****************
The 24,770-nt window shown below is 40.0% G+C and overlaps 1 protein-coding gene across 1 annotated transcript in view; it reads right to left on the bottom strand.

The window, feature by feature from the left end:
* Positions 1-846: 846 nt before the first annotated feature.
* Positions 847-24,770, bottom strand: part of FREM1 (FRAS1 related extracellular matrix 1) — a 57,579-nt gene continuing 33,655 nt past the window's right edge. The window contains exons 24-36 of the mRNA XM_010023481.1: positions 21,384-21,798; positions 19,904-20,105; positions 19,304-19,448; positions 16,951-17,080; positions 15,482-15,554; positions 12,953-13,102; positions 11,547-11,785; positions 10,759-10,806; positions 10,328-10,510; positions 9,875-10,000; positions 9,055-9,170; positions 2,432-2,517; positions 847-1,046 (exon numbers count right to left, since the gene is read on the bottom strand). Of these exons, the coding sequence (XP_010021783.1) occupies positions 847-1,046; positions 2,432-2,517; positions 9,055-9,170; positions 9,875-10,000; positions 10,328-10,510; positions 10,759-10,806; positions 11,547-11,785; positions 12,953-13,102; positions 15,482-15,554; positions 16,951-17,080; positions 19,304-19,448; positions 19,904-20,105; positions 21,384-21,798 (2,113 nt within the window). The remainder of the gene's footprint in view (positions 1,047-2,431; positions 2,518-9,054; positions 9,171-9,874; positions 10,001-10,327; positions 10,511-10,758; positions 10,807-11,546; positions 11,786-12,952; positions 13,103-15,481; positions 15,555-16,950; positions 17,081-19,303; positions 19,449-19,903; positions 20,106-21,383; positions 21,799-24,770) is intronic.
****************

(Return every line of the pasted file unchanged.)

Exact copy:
The 24,770-nt window shown below is 40.0% G+C and overlaps 1 protein-coding gene across 1 annotated transcript in view; it reads right to left on the bottom strand.

The window, feature by feature from the left end:
* Positions 1-846: 846 nt before the first annotated feature.
* Positions 847-24,770, bottom strand: part of FREM1 (FRAS1 related extracellular matrix 1) — a 57,579-nt gene continuing 33,655 nt past the window's right edge. The window contains exons 24-36 of the mRNA XM_010023481.1: positions 21,384-21,798; positions 19,904-20,105; positions 19,304-19,448; positions 16,951-17,080; positions 15,482-15,554; positions 12,953-13,102; positions 11,547-11,785; positions 10,759-10,806; positions 10,328-10,510; positions 9,875-10,000; positions 9,055-9,170; positions 2,432-2,517; positions 847-1,046 (exon numbers count right to left, since the gene is read on the bottom strand). Of these exons, the coding sequence (XP_010021783.1) occupies positions 847-1,046; positions 2,432-2,517; positions 9,055-9,170; positions 9,875-10,000; positions 10,328-10,510; positions 10,759-10,806; positions 11,547-11,785; positions 12,953-13,102; positions 15,482-15,554; positions 16,951-17,080; positions 19,304-19,448; positions 19,904-20,105; positions 21,384-21,798 (2,113 nt within the window). The remainder of the gene's footprint in view (positions 1,047-2,431; positions 2,518-9,054; positions 9,171-9,874; positions 10,001-10,327; positions 10,511-10,758; positions 10,807-11,546; positions 11,786-12,952; positions 13,103-15,481; positions 15,555-16,950; positions 17,081-19,303; positions 19,449-19,903; positions 20,106-21,383; positions 21,799-24,770) is intronic.